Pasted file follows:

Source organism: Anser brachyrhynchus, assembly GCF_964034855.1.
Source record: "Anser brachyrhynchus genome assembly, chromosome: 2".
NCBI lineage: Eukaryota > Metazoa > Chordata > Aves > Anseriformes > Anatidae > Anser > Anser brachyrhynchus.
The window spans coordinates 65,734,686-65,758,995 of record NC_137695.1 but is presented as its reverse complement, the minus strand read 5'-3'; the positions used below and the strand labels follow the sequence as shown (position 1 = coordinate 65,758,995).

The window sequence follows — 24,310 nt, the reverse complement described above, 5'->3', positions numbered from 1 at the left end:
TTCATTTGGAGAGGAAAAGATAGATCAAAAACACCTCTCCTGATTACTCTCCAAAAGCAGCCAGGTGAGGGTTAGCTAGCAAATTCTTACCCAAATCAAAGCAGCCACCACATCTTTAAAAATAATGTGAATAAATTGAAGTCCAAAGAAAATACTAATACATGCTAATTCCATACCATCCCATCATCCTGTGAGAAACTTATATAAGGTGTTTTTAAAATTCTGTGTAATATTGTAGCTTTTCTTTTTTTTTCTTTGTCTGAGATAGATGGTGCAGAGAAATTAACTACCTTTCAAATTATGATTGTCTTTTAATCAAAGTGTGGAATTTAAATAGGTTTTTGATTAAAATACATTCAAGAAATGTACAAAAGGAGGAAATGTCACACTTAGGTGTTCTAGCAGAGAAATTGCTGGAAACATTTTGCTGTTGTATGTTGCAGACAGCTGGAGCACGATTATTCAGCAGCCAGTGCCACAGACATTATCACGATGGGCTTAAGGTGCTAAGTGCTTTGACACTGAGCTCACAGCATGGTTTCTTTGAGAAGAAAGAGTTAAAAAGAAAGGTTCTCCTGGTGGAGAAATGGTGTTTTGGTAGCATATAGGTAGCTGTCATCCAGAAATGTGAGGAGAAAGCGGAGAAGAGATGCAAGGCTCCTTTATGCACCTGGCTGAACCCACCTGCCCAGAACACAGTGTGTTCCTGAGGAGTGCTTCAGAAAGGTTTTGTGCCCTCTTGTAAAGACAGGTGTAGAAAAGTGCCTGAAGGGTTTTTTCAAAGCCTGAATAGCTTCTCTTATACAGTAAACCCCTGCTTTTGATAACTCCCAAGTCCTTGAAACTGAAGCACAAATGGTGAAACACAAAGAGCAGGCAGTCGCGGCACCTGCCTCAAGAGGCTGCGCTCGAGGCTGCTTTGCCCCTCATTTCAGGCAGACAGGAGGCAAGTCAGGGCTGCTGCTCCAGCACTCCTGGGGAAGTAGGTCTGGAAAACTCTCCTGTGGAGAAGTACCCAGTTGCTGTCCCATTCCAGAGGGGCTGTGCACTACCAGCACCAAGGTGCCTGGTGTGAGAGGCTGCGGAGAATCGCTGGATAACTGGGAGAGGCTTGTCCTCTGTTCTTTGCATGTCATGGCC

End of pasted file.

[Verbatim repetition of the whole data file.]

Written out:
Source organism: Anser brachyrhynchus, assembly GCF_964034855.1.
Source record: "Anser brachyrhynchus genome assembly, chromosome: 2".
NCBI lineage: Eukaryota > Metazoa > Chordata > Aves > Anseriformes > Anatidae > Anser > Anser brachyrhynchus.
The window spans coordinates 65,734,686-65,758,995 of record NC_137695.1 but is presented as its reverse complement, the minus strand read 5'-3'; the positions used below and the strand labels follow the sequence as shown (position 1 = coordinate 65,758,995).

The window sequence follows — 24,310 nt, the reverse complement described above, 5'->3', positions numbered from 1 at the left end:
TTCATTTGGAGAGGAAAAGATAGATCAAAAACACCTCTCCTGATTACTCTCCAAAAGCAGCCAGGTGAGGGTTAGCTAGCAAATTCTTACCCAAATCAAAGCAGCCACCACATCTTTAAAAATAATGTGAATAAATTGAAGTCCAAAGAAAATACTAATACATGCTAATTCCATACCATCCCATCATCCTGTGAGAAACTTATATAAGGTGTTTTTAAAATTCTGTGTAATATTGTAGCTTTTCTTTTTTTTTCTTTGTCTGAGATAGATGGTGCAGAGAAATTAACTACCTTTCAAATTATGATTGTCTTTTAATCAAAGTGTGGAATTTAAATAGGTTTTTGATTAAAATACATTCAAGAAATGTACAAAAGGAGGAAATGTCACACTTAGGTGTTCTAGCAGAGAAATTGCTGGAAACATTTTGCTGTTGTATGTTGCAGACAGCTGGAGCACGATTATTCAGCAGCCAGTGCCACAGACATTATCACGATGGGCTTAAGGTGCTAAGTGCTTTGACACTGAGCTCACAGCATGGTTTCTTTGAGAAGAAAGAGTTAAAAAGAAAGGTTCTCCTGGTGGAGAAATGGTGTTTTGGTAGCATATAGGTAGCTGTCATCCAGAAATGTGAGGAGAAAGCGGAGAAGAGATGCAAGGCTCCTTTATGCACCTGGCTGAACCCACCTGCCCAGAACACAGTGTGTTCCTGAGGAGTGCTTCAGAAAGGTTTTGTGCCCTCTTGTAAAGACAGGTGTAGAAAAGTGCCTGAAGGGTTTTTTCAAAGCCTGAATAGCTTCTCTTATACAGTAAACCCCTGCTTTTGATAACTCCCAAGTCCTTGAAACTGAAGCACAAATGGTGAAACACAAAGAGCAGGCAGTCGCGGCACCTGCCTCAAGAGGCTGCGCTCGAGGCTGCTTTGCCCCTCATTTCAGGCAGACAGGAGGCAAGTCAGGGCTGCTGCTCCAGCACTCCTGGGGAAGTAGGTCTGGAAAACTCTCCTGTGGAGAAGTACCCAGTTGCTGTCCCATTCCAGAGGGGCTGTGCACTACCAGCACCAAGGTGCCTGGTGTGAGAGGCTGCGGAGAATCGCTGGATAACTGGGAGAGGCTTGTCCTCTGTTCTTTGCATGTCATGGCC